The IFPI isn’t due to announce its official industry figures for 2016 until later in the year, but Midia Research has got in early with its own estimates, which suggest hugely-encouraging growth for the recorded-music market last year.
The company claims the market was worth $16.1bn in 2016, up 7% year-on-year with $1.1bn of additional revenue.
“By far the largest growth the recorded music business has experienced since Napster and co pushed revenues into free fall, as Midia’s blog post put it.
“While it is too early to state that the corner has been turned, this is clearly a turning point of some form for the business. Underpinning the growth was streaming which grew by 57% in 2016 to reach $5.4 billion, up from $3.5 billion in 2015.”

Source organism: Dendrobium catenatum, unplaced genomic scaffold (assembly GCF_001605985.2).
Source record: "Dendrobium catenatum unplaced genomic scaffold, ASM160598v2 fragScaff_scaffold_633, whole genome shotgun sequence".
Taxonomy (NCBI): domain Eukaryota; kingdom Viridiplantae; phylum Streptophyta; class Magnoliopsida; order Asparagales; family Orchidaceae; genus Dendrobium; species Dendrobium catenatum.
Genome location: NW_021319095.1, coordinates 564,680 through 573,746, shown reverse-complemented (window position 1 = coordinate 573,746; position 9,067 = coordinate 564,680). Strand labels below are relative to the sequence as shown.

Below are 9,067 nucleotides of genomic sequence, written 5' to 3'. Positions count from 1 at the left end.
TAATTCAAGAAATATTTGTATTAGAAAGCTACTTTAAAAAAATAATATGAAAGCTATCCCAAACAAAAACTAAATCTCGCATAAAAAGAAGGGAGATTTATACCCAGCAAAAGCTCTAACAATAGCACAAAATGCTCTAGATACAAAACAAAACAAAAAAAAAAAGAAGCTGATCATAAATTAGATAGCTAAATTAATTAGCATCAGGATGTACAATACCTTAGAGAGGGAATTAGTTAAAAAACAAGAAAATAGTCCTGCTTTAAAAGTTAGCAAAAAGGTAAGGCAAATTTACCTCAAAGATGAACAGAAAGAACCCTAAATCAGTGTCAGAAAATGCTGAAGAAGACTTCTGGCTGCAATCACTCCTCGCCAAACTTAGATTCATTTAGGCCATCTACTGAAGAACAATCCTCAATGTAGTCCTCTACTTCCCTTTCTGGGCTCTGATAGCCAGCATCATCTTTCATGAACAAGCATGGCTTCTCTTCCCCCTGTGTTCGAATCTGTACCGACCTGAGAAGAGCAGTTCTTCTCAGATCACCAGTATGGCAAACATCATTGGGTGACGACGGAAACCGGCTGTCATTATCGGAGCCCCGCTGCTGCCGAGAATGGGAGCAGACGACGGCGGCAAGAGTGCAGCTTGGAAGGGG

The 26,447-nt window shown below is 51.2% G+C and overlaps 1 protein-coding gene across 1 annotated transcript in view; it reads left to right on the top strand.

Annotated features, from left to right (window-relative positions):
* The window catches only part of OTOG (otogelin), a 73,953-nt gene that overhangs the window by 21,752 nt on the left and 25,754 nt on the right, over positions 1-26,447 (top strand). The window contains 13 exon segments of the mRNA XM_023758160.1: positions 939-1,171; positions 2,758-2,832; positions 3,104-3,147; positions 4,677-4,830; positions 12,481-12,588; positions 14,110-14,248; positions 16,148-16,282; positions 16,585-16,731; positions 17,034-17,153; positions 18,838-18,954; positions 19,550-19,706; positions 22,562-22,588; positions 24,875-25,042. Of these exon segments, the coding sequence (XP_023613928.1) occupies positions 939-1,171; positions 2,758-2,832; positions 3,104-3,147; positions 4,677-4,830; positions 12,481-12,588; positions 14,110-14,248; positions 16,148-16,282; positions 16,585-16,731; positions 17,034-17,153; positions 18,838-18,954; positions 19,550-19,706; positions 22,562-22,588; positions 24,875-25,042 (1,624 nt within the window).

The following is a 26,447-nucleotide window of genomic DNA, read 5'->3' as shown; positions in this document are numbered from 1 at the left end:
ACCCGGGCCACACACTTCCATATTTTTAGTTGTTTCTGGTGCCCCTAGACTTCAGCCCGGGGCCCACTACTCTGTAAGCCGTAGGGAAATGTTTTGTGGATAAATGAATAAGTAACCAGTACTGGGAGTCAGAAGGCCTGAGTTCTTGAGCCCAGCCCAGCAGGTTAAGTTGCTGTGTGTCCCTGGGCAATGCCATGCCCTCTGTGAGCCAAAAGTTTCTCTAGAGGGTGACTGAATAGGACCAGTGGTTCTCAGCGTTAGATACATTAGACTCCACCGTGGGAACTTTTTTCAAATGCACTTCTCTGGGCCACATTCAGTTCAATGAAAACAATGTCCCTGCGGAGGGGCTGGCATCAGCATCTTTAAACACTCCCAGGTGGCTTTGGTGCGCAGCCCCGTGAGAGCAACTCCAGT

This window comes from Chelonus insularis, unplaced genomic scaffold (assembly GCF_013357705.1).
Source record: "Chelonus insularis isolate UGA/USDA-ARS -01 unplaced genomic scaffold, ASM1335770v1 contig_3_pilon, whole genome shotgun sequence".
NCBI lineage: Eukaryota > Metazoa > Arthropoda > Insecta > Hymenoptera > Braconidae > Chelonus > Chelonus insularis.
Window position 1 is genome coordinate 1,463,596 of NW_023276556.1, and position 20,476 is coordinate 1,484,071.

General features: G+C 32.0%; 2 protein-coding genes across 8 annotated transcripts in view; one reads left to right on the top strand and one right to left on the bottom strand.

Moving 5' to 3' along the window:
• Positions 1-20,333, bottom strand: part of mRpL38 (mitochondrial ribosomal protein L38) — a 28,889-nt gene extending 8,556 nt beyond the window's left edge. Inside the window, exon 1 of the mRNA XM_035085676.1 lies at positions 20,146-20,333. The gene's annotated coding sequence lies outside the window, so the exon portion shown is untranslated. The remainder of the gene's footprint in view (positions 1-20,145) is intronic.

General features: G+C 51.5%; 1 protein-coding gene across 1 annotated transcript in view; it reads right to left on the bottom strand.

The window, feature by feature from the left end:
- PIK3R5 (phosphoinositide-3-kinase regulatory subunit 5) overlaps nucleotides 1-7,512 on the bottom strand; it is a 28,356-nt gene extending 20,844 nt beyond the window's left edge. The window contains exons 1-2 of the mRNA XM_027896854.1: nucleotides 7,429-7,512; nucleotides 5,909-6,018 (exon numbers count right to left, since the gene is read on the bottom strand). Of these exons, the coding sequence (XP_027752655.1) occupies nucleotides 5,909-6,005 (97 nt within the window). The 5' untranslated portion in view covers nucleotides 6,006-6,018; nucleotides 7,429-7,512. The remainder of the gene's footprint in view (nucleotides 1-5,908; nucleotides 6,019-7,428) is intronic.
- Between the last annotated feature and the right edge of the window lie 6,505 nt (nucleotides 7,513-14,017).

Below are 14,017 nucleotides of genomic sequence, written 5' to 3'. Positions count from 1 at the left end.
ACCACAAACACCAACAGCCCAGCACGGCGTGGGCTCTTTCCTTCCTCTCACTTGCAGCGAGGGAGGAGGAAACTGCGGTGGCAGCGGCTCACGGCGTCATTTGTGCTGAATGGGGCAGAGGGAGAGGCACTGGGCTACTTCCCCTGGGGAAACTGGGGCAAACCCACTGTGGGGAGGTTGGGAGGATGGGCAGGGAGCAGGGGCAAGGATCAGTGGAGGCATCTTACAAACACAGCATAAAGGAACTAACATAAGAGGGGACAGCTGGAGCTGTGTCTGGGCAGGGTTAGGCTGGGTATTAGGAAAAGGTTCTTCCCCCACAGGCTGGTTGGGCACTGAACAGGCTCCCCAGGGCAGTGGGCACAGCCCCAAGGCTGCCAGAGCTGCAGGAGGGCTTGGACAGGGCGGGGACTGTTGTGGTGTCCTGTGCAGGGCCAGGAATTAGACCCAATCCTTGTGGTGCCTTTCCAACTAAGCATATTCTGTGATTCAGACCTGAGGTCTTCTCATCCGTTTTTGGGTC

Midia’s analysis is based partly on the public figures of the three major labels, who between them generated $11bn of gross revenue in 2016. It estimates that independent labels thus generated $5.1bn last year, taking a 31.3% share of the global market – ahead of largest major Universal Music’s 28.9%.
Midia warned that these figures “do not include any corrections for any independent revenues that are recognised by major labels because they are distributed by majors or major owned distributors”, with indie body WIN preparing its own report to break down those numbers, in what’s become a long-running sore point for the independent community.
The research also highlights Spotify’s role in the overall industry growth. “Spotify has been key to this growth, accounting for 43% of the 106.3 million subscribers at the end of 2016,” suggested Midia.
“2017 should see further strong streaming growth with another 40.3 million subscribers added, more than the 38.8 added in 2016.”
It cited Deezer and Apple Music as “strong” contributors to growth in 2016, while hailing Amazon for having “upped its game” too.